As I mentioned, Nae and I went to see a special benefit screening of "The Business of Being Born."  While I had expected to learn a thing or two, it was absolutely earth-shattering.  While they presented facts about our nation’s staggering Cesarean rate, they showed several normal births – home births.  Why is it that as soon as you put the words "home" and "birth" together, people freak out?  What do you think women have been doing up until the last hundred years or so?

          What angers me the most is that our country ranks 36th in infant mortality in the developed world.  We also rank behind 30 developed countries for maternal mortality.  If our maternity care truly focused on what was best for mother and baby, how could those numbers reflect that centered care?  Japanese and European mothers are 70% attended by midwives and they’re maternal and fetal death rates are lower than ours.  Fewer than 8% of American mothers have midwives, and 1% have a home birth.  Clearly, there is a problem with our model of maternity care.

          Why has birth become a medical event, rather than a day of celebrated birth?  While there are deliveries that are truly medical emergencies, if they occurred in 1 in 3 women, do you really think the planet would be as populated as it is?  Do you think 1 in 3 mothers in undeveloped countries dies during childbirth?  If birth had to take place in a sterile, brightly-lit environment to be safe, how is that we have made it this far?

          I am not a home birth advocate.  I am not anti-hospital birth.  I am pro-birth.  I am a proponent of informed consent.  Sending a mother home with 12+ pages to fill out that basically says, "You can let me die but do anything and everything to save my baby," is not okay, nor does it really constitute informed consent.  Scare tactics are not okay.  Telling someone that a C-section is just as safe and more convenient than a vaginal birth is an outright lie.  Our country has no law that says that hospitals have to report their rates of maternal and fetal death.  In England, if a women dies within a year of childbirth, until another cause can be found, it is assumed to be as a result of childbirth.  It is required by law that hospitals report all these deaths, as well as fetal deaths.  How accurate do your think their statistics are compared to ours – ours which, again, are not mandatory?  What so many women don’t realize is that a c-section is a major abdominal surgery.  The recovery process that follows a vaginal delivery is a natural process – your body will give you cues to help you heal properly.  In a C-section, it is a medical, surgical recovery.  There are sutures or staples to keep an incision closed.  What part of that sounds better than an opening your body already has that was designed to deliver a baby?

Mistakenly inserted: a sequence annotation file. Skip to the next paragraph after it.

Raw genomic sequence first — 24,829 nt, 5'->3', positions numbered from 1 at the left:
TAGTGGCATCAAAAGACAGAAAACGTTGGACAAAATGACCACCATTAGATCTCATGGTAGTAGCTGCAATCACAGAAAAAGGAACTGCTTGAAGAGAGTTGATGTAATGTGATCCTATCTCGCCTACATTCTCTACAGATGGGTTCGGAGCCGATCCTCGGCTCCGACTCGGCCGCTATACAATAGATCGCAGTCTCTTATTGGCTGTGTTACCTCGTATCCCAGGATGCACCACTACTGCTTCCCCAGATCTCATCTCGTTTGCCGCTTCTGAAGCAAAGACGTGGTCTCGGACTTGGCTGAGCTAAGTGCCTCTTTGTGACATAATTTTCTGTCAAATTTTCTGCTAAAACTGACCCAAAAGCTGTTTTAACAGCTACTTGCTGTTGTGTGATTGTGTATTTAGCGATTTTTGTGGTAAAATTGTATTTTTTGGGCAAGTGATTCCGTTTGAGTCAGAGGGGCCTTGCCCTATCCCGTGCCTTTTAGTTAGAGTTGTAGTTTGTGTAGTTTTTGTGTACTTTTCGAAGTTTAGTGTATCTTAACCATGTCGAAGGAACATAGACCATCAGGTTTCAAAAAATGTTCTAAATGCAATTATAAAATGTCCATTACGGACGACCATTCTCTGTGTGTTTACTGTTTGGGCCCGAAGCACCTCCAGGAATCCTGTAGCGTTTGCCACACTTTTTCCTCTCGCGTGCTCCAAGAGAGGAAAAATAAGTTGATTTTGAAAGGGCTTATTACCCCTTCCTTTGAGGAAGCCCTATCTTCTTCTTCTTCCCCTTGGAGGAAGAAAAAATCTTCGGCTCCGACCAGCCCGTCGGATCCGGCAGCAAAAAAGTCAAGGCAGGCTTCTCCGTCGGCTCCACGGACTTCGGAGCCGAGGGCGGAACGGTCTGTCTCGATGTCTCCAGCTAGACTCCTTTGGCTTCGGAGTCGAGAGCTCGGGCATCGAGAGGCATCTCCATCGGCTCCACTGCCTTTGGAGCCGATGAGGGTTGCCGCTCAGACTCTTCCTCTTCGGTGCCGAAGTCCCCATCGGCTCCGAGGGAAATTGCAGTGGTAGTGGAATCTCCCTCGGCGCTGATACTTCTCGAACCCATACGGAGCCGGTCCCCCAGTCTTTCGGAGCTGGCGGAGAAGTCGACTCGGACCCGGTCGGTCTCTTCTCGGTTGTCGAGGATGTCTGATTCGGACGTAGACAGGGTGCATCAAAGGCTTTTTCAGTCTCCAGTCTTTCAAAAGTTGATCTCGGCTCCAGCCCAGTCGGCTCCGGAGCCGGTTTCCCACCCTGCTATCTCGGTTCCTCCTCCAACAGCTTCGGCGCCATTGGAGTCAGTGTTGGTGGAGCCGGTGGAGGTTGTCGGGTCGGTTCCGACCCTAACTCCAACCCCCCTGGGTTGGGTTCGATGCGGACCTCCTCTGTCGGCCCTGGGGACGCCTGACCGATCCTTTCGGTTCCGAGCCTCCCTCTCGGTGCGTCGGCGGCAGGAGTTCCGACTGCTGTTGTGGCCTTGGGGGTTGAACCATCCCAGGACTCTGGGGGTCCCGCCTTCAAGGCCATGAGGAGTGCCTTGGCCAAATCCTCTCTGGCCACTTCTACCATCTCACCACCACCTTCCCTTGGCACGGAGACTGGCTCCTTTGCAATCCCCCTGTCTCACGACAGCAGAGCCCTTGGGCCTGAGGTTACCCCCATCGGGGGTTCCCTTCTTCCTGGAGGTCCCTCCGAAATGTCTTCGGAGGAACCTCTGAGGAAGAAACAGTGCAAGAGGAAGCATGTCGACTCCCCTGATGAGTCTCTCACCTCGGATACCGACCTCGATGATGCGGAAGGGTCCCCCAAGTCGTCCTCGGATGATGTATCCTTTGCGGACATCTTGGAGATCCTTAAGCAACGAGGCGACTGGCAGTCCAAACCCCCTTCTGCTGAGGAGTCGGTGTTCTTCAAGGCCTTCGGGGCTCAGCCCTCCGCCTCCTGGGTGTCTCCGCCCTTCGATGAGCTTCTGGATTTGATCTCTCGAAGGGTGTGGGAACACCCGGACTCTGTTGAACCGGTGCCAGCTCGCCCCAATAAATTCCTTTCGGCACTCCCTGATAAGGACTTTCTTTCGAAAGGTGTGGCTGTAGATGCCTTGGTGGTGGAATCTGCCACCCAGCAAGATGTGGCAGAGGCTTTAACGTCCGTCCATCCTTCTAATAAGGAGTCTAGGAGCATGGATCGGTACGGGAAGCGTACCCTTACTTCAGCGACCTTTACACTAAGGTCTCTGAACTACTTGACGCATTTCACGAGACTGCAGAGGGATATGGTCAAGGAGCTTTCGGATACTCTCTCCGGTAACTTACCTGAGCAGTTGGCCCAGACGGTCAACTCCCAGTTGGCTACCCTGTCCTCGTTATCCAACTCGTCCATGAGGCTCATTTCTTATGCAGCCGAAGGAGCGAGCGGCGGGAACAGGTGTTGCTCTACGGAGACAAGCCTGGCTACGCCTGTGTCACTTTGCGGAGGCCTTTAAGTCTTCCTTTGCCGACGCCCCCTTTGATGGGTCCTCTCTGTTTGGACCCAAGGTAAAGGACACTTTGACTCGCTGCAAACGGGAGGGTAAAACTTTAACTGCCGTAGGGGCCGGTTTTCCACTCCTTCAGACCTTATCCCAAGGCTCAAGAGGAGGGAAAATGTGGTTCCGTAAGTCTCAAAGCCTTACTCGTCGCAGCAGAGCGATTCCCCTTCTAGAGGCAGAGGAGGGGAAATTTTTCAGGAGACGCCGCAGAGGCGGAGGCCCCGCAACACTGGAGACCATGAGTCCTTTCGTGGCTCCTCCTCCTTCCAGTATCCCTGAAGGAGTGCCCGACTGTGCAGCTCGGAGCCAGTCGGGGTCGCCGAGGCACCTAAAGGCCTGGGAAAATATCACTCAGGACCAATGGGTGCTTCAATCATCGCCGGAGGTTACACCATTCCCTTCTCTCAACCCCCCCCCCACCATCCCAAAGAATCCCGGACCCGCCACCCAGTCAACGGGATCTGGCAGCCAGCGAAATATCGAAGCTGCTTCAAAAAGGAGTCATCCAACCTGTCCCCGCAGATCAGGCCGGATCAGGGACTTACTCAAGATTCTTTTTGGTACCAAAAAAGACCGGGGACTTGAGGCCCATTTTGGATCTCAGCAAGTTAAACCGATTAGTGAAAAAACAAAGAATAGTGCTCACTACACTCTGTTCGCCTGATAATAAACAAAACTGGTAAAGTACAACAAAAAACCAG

The World Health Organization recommends a C-section rate of 10 to 15%.  The average in the U.S. is 29.1%, with Virginia’s average being slightly higher than the national average at 30.3%.  Why does birth have to be about convenience and schedules?  What happened to letting your body and your baby tell the world when they are ready?  Half of all mothers in the U.S. experience some degree of post-partum depression.  For that one thing, we rank number 1 – we have the highest percentage in the world.  We spend more on maternity care than any other country in the world, and yet overall, we rank among the worst.  What’s wrong with that picture?